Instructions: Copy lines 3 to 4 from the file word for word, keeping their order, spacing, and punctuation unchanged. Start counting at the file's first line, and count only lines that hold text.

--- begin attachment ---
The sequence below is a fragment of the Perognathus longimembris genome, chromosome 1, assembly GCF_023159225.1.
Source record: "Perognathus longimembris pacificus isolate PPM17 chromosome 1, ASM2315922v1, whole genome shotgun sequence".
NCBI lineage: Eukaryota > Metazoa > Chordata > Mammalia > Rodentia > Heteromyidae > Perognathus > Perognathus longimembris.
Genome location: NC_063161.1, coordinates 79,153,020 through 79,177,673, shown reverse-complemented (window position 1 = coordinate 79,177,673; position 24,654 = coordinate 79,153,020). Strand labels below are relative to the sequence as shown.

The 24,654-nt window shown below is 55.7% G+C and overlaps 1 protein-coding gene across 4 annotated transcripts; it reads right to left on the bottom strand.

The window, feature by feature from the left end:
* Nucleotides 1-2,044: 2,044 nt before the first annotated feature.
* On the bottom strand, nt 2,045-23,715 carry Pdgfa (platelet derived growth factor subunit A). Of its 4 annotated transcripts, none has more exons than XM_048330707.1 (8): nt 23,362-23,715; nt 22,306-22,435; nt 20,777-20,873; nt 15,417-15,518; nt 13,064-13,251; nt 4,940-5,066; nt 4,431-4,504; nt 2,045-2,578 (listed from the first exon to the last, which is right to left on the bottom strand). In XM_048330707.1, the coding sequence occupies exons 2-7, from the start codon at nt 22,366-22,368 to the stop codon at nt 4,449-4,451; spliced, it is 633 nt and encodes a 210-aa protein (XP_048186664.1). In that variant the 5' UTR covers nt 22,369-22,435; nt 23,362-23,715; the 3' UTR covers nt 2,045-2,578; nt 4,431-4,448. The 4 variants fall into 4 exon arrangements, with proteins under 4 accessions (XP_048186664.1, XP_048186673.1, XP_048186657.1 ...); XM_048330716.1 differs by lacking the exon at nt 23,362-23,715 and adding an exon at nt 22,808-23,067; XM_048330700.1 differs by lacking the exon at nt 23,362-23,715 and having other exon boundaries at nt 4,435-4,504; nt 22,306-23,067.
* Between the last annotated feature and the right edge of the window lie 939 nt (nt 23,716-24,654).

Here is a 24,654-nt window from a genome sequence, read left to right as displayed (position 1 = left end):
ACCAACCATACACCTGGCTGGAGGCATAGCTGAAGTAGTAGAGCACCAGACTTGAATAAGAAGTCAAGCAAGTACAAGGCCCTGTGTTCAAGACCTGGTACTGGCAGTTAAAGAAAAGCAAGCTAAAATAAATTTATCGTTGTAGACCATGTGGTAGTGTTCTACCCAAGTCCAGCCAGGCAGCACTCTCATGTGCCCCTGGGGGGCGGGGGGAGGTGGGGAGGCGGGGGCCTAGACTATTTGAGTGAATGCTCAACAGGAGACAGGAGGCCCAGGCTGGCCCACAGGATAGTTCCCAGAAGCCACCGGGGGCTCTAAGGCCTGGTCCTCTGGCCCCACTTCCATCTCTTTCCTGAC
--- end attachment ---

NCBI lineage: Eukaryota > Metazoa > Chordata > Mammalia > Rodentia > Heteromyidae > Perognathus > Perognathus longimembris.
Genome location: NC_063161.1, coordinates 79,153,020 through 79,177,673, shown reverse-complemented (window position 1 = coordinate 79,177,673; position 24,654 = coordinate 79,153,020). Strand labels below are relative to the sequence as shown.